When Dan suggested we attempt the 13.5 mile Stour Descent from Sturminster Mill to Bryanston school, I had in mind an easy, almost effortless paddle down a fast flowing river. The reality was somewhat different…
The initial idea was that Dan and I would canoe together and that Peter McBride, who like me had no idea what he was letting himself in for, would find another club member to paddle with. But with no willing volunteers Peter and I paddled together while Dan kindly agreed to paddle on his own.
On arrival at the start we were met by all manner of kayaks and canoes. Everybody seemed a lot more experienced and organised than us. Registering for the race we were asked, ‘have you done the race before?’. I replied that we’d never done any race before, never mind this one and in fact we’d never even been in a canoe together before. The race official gave us an incredulous look that seemed to say ‘are you mad?’. We were given a wristband with ‘A14’ written on it indicating which archway of the bridge to start from and the number of minutes past 11 o’clock as our start time. It was already getting too complicated for me…
After the briefest of pre-race briefings Peter and I had our own. The conversation went something like this:
Peter L. “Can I sit at the front?”
Peter McB: “I was going to sit there”
Peter L: “But I don’t know how to steer”
Peter McB: “Oh my God!”
Peter L: “Did you bring any food?”
Peter McB: “Just a Mars Bar. I wish I’d had some breakfast now”
Peter L: “Oh my God!”
Dan’s start time was 4 minutes before ours so we waved him off and wished him good luck. The moment we were given the order to go all thoughts of this being a gentle, non-competitive paddle went overboard. Two other double canoes started at the same time as us but both got away faster. I was determined to (try and) catch them. Within a few minutes we’d caught up with one of them and without too much trouble managed to overtake. Strangely we also overtook a K1 but I think he must have been paddling backwards. Not long after we caught up with Dan who, being only one person and therefore lighter, was struggling against the strong wind.
Nobody passed us for a good half an hour despite there being several canoes with start times just a few minutes after ours. When other paddlers did start to pass us they were all in kayaks, with not another canoe in sight. I say ‘in sight’ but the river was very narrow in places and with many twists and turns and it was almost always impossible to see how far behind the nearest boat was. Peter McB skilfully steered us under trees (prompting me to ask, “Are we going through this tree Peter or shall we go around it?”) and paddling through reeds, short stretches of fast water , under over-hanging vegetation and over very shallow water with the boat scraping along the riverbed.
All too soon we arrived at Fiddleford Weir which Peter McB had been dreading and that I was quite looking forward to. We had different ideas about how to tackle it but a race official on the bank all but made our minds up for us:
Official: “The portage is on the left”
Peter L: “Can’t we go down the weir?
Official: “you look like a couple of complete amateurs that have no idea what you’re doing. I can tell that you’ve never been in a boat together before and don’t really know how to paddle that thing. If you really want to risk injury and making total fools of yourselves; go ahead, go down the weir…” (he didn’t actually say that but that’s what he meant by pointing out where the portage was).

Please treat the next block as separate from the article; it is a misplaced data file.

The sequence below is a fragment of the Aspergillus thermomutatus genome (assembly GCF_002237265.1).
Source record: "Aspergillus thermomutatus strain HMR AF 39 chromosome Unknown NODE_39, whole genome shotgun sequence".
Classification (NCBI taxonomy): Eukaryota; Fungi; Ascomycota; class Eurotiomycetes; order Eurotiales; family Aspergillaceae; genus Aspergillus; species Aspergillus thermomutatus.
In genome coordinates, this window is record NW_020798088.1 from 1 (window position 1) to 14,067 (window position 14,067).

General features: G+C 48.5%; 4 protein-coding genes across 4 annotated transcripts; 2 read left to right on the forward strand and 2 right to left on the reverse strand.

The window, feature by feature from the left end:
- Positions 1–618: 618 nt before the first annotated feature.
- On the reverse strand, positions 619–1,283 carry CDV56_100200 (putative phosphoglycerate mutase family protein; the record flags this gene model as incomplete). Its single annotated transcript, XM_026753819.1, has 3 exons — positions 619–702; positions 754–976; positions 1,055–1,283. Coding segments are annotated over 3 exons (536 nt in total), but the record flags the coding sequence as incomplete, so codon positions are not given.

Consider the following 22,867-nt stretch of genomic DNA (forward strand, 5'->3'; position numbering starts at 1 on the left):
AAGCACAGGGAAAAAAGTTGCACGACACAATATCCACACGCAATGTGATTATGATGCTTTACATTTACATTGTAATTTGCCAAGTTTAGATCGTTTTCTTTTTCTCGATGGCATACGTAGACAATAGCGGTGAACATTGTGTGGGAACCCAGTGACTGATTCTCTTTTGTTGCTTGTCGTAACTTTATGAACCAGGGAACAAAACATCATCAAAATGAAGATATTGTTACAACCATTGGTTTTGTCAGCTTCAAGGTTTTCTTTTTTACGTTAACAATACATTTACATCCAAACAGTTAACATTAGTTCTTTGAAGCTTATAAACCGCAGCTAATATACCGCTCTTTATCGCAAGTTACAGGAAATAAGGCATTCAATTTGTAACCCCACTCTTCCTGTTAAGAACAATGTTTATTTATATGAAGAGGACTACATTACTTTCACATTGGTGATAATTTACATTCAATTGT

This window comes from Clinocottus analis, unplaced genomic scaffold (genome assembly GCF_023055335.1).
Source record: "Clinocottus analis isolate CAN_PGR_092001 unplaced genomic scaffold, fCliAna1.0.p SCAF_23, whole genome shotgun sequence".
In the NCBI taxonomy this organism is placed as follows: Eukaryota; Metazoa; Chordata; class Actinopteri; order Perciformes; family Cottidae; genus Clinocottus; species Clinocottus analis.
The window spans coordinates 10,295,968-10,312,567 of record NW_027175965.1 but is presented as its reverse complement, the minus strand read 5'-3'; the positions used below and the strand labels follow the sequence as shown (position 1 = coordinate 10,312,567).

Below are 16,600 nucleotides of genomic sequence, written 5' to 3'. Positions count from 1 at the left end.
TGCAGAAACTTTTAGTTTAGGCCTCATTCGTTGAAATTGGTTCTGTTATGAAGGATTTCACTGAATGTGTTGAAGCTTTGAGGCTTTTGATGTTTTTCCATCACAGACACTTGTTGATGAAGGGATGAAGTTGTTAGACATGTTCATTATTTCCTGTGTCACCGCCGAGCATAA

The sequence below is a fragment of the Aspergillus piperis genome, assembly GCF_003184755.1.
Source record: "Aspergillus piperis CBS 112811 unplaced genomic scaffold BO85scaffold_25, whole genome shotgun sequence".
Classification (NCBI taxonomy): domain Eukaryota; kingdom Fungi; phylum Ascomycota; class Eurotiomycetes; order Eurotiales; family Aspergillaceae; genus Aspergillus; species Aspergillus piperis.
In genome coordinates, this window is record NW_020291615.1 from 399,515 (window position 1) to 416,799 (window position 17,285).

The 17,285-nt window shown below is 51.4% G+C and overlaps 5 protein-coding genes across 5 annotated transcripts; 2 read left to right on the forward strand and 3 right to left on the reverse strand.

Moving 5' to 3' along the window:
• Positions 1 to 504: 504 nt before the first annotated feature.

Discretion being the better part of valour we portaged the canoe over the corner of a muddy field and were back on the water again within about 3 minutes. Even in this time two canoes had gone down the weir and had overtaken us. (We later learned that there were several capsizes at the weir including at least one canoe).
It’s compulsory to shoot the next weir and we fortunately manged to stay upright and didn’t take on much water. After this more racing kayaks passed us, many in K2’s just like the ones Dan and I had unsuccessfully tried to paddle on the millpond-like Thames earlier in the year. It takes a special skill to keep these boats upright through such a challenging course and not all managed it. A passing paddler in a K1 told us that he’d already capsized twice.
The next obstacle was a compulsory portage up a steep muddy bank and back over another. I really struggled to climb up the bank and fell back into the boat on the first attempt. Trying to get back in at the other side I slid down the bank and just managed to jump into the boat, narrowly missing going in the water.
We must have been getting tired on the final stretch as we seemed to have slowed down. A metal canoe passed us which reminded me of the Burt Reynolds film, “Deliverance” and that it didn’t end well. Just when we’d convinced each other that we probably only had 3 or 4 miles to go we unexpectedly reached the finish. We had no idea how far behind Dan was so rather than wait for him before all going back to the start in Peter’s vehicle to get my car, I hitch-hiked the 11 miles back. Carrying my buoyancy aid so it would be obvious I was a fellow paddler, almost every passing vehicle kindly offered lifts in the wrong direction but eventually, two members of Fowey River Canoe Club took me back to the start.
Retrieving my car I headed back to that finish just in time for the awards ceremony where Dan was name checked as he was second in the C1 veteran class (over 35 solo canoe). Peter and I managed 5th place in the C2 veteran class having completed the race in just under 3 hours. Having never paddled a canoe together before we were quite pleased with this result. But before you ask… no, we won’t be canoeing the DW together…
Peter Loy 08.12.2015